As someone who catches up on her weekly shows via a combination of Hulu, Netflix and HBO Now (and pays for none of them — thanks friends and fam!), I'm genuinely surprised by people who still pay for cable. I mean, streaming services give you access to your favorite network shows plus exclusives that cable just doesn't have, like "The Handmaid's Tale" or "13 Reasons Why."
Most importantly, they're a whole lot cheaper than cable (even for people who don't just mooch off their loved ones). So why are people still paying for cable?
Well, it turns out a lot of people have been asking themselves that same question lately — and have ultimately decided there's no good answer.
That could be why the pay-TV industry lost a record 762,000 subscribers this quarter alone, according to a report by media research firm MoffetNathanson. To put this number in perspective, that's more than five times the losses seen last year at the same time.
This figure — while shocking — is just the latest in what's been a pretty steady decline in cable customers.
“For the better part of 15 years, pundits have predicted that cord-cutting was the future. Well, the future has arrived,” said Craig Moffett, of MoffetNathanson, in the report.
Even worse news for cable's plight: the latest announcements of YouTube TV and Hulu Live TV, which offer access to over 40 channels for $35 a month, and 50 channels for about $40 a month, respectively.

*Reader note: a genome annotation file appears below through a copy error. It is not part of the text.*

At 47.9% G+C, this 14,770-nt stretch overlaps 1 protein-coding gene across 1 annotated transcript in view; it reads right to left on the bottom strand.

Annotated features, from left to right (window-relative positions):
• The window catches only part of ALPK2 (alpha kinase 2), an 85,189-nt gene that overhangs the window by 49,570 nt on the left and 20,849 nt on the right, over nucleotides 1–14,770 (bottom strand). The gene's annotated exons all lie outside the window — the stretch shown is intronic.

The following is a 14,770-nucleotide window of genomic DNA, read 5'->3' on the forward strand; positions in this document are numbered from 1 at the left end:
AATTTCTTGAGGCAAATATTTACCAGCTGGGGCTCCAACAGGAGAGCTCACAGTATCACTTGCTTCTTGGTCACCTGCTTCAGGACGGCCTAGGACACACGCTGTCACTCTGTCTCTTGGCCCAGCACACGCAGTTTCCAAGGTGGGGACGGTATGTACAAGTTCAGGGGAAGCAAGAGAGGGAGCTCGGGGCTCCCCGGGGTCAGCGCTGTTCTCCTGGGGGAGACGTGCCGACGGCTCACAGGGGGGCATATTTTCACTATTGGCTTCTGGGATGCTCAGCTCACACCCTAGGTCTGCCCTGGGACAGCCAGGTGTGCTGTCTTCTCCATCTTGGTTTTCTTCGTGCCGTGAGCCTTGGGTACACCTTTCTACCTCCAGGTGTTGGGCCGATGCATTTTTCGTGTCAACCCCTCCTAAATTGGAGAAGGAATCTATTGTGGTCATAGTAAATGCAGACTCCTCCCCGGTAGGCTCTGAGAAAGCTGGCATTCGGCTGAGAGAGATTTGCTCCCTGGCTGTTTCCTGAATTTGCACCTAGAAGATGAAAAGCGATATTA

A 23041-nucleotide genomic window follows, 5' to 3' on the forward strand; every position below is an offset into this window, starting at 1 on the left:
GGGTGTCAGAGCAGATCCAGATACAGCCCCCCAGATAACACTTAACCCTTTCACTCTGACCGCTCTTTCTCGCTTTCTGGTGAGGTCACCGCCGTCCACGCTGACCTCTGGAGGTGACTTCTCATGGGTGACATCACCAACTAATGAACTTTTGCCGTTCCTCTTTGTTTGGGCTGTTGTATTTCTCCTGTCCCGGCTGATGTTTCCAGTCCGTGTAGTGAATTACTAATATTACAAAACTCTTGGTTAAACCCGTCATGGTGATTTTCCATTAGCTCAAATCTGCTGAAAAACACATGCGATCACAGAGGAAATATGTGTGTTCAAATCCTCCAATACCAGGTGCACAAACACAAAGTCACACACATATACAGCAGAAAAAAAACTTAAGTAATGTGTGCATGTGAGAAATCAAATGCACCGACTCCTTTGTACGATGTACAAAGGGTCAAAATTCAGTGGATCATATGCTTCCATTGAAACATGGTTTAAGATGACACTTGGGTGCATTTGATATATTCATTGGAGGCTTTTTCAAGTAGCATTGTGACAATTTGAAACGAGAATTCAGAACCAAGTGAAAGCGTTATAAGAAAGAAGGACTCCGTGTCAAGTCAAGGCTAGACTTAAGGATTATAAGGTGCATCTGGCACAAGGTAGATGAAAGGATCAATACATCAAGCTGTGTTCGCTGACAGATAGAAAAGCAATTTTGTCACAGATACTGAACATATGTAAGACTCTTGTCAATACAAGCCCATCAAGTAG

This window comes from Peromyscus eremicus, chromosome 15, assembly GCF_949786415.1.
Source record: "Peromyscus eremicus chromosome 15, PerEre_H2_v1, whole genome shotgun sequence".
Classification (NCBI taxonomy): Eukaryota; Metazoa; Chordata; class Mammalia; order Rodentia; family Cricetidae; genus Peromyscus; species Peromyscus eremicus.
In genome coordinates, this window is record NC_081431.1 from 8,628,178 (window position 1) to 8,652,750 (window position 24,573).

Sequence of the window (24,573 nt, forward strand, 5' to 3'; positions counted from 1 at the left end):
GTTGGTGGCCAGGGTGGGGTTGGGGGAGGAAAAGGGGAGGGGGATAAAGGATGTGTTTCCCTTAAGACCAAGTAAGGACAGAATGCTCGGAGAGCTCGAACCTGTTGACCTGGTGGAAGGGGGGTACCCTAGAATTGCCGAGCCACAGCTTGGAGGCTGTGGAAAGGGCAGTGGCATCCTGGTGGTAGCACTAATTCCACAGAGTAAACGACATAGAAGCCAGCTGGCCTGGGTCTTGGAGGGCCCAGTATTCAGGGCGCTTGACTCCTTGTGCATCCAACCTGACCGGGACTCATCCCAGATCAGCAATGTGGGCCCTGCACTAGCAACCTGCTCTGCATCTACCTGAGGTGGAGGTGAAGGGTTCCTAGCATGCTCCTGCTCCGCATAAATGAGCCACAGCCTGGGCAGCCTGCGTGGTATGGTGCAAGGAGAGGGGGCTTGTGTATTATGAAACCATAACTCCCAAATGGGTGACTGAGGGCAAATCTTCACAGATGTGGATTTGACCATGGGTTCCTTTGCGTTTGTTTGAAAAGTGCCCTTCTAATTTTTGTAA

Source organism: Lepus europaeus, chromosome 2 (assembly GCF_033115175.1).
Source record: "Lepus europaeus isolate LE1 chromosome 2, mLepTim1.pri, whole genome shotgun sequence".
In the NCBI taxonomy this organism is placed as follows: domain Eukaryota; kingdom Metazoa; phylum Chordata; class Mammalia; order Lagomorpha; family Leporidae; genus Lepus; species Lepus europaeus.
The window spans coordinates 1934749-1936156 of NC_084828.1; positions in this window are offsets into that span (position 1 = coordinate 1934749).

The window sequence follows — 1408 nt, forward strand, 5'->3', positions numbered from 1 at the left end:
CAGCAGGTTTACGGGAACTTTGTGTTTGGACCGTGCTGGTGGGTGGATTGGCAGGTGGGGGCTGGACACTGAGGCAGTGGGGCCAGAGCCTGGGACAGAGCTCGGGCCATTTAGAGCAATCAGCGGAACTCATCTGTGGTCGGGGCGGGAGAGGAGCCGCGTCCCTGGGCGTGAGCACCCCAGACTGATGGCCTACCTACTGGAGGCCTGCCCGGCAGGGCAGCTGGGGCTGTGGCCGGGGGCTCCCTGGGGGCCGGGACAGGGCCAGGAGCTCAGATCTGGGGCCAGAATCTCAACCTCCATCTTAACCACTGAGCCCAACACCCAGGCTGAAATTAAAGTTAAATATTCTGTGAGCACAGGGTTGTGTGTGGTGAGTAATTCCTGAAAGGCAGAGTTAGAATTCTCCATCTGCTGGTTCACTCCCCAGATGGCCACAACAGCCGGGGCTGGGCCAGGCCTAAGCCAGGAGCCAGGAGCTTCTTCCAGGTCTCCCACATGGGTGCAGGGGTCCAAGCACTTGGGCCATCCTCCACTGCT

Wondering if you should cut the cord as well? Our handy pro-con list can help you decide what's right for you. If you're ready to get on the streaming service bandwagon but aren't sure where to start, we love this comparison piece with a quick rundown of features from the New York Times.
But if you just can't bare to part with cable after all these years, here are some quick tips on how to at least cut your costs:
Downgrade your internet package. If you're a small household, you probably don't need that super-mega-fast download speed that's often touted as a must-have by cable companies. Netflix, for instance, only requires 5 mbps to stream high-definition video.
Ask if you can switch to a promotion. Because customer retention is one of the most-tracked metrics, a cable company would probably rather lower your bill than lose you altogether as a customer.
Cut back on unnecessary add-ons. Do you really need multiple DVRs and that package of 10 premium sports channels you never watch? If you're not willing to cut the cord, at least cut the fat.
Looking for more info on how to negotiate down your cable bill? Check out additional tips here.